December 30, 2011

So far, so good

Yesterday's acupuncture treatment may have begun a revisal trend in my neuropathy -- or at least helped me tolerate it better. The acupuncturist placed two needles below my ribs, two along my collarbones, two in my feet (he left those in place for about 30 minutes) and two in my right hand. Evidently the needles that stayed in place for some time were sedating, or at least I fell asleep and when Dirk came in, he seemed pleased that I had dozed off. I came home feeling more energized and was able to make dinner and putter around the house.

This morning I awoke early (for me) and made waffles for breakfast, changed the sheets on the bed, started some laundry and am about to go to the grocery store.

It's not that my feet really feel better, but more that I am able to tolerate the discomfort.

I thought of another way to describe neuropathy. When I curl my toes against the balls of my feet, it feels as though my feet are swollen and tender. But when I examine them, that's not the case. My feet appear totally normal. That's the thing about nerve pan -- it's not visible.

And that's the thing about disabilities. They're not always visible. You can't see my cancer. You can see the side effects of the treatment, such as baldness. But cancer itself is invisible to the naked eye.

2 comments:

  1. Anonymous10:06 PM

    A good description of neurapathy (hate the stuff.) Been feeling bad since my treatment on the 20th. Good day today, worked late and don't feel so awful. Actually smiling from your post...changing sheets sdounds like a plan tomorrow OR washing some floors.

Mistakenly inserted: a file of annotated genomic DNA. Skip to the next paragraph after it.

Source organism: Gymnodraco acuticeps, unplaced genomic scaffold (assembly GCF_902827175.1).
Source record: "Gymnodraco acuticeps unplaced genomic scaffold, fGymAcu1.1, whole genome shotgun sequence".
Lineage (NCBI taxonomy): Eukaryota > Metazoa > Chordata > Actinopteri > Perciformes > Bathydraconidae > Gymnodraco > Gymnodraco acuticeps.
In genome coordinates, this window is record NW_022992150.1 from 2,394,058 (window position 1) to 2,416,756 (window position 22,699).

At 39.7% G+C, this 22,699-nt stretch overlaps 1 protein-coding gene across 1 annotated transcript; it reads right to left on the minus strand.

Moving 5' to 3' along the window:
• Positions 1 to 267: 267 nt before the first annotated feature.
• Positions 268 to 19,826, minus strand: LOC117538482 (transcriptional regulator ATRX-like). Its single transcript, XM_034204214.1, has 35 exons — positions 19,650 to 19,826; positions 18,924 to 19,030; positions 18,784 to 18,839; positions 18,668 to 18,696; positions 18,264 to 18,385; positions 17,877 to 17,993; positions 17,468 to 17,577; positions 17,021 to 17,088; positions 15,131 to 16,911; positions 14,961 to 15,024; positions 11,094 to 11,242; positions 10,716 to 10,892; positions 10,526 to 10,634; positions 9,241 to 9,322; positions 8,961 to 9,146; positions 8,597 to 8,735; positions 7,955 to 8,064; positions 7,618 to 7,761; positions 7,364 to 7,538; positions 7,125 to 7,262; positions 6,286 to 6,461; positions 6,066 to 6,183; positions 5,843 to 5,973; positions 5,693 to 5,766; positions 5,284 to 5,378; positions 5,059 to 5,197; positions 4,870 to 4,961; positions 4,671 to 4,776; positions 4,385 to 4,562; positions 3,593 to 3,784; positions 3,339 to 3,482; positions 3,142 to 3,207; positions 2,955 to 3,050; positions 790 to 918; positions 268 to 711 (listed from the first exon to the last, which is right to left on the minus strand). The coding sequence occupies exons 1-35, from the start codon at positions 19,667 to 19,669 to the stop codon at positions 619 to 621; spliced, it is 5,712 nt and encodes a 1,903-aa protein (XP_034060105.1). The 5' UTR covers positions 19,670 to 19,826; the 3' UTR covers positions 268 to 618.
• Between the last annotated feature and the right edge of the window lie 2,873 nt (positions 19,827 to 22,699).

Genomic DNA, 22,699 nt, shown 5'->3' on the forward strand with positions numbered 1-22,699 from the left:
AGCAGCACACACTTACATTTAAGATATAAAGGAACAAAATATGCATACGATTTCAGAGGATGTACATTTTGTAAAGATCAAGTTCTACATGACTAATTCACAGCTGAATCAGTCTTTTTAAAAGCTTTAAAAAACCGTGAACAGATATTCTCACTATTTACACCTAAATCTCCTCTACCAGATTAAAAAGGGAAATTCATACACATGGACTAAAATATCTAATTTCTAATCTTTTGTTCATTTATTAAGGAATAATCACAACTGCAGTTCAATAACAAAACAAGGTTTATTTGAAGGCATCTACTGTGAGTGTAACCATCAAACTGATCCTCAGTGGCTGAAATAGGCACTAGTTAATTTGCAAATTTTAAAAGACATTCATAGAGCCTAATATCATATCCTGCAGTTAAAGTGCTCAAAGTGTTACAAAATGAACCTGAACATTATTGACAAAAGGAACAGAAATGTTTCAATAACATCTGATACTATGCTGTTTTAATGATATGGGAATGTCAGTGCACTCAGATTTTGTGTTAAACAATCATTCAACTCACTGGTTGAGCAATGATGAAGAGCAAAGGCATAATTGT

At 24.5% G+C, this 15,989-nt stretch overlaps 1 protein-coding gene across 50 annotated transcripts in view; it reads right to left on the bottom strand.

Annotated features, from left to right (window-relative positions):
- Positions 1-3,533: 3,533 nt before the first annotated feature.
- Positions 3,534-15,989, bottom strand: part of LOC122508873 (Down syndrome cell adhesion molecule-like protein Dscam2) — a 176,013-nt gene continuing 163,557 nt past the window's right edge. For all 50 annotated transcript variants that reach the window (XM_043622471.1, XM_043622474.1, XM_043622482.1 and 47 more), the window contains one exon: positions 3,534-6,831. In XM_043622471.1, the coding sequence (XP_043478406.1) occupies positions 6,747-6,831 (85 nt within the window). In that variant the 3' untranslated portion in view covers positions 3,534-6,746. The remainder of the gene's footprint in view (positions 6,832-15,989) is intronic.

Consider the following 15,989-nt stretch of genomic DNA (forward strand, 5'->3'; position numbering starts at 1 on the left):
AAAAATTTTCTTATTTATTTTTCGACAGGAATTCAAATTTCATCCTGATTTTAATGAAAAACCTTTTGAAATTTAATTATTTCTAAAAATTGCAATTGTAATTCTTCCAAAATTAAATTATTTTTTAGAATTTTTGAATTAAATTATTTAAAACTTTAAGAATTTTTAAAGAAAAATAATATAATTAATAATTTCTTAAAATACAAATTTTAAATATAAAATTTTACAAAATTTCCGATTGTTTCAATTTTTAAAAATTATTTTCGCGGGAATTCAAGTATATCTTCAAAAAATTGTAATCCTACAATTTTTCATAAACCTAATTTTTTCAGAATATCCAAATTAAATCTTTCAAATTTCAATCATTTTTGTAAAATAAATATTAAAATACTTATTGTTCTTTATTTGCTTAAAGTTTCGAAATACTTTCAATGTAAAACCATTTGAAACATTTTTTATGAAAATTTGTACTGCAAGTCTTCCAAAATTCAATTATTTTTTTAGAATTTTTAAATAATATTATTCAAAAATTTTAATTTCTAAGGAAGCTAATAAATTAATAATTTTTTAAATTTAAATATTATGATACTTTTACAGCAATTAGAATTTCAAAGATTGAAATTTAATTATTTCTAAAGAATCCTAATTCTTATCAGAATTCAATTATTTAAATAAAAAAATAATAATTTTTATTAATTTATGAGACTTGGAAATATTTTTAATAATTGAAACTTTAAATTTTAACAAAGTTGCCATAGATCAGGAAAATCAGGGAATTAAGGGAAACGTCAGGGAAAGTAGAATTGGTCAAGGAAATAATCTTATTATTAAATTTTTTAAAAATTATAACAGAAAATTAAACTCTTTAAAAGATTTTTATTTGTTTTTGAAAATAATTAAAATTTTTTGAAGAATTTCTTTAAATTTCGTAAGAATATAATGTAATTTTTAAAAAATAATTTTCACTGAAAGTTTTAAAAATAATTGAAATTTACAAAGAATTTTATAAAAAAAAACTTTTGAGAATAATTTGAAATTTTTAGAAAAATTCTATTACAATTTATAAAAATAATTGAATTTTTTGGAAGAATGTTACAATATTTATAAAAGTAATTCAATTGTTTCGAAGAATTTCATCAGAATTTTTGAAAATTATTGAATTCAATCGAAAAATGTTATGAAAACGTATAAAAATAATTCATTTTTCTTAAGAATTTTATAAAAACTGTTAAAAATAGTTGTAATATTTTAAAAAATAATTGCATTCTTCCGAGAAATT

Wishing you a less painful, very joyful New Year with a remission of 50 years in both our futures (ok go for 20)

    Luv,
    Laura

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  2. Anonymous10:11 AM

    I just finished a new med that included very serious neurapathy and I really felt for all you've been through trying to deal with it. As you said, it is consant and when you can't turn off the reminder that you are dealing with a chronic illness, it can wear at you emotionally. Plus, people who have not experienced it tend to dismiss it because they can't see the problem. True point about cancer being hidden, so many things that the cancer took from me are not obvious to those around me, but I still carry the scars. I find your blog so very reassuring that we can keep those around us focused on who we are, not victims, but just regular people living with highly unusual challenges. Keep on keep on Jill, I'm cheering from the sidelines every day! Kathleen from the list...

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I dance with cancer. Oy!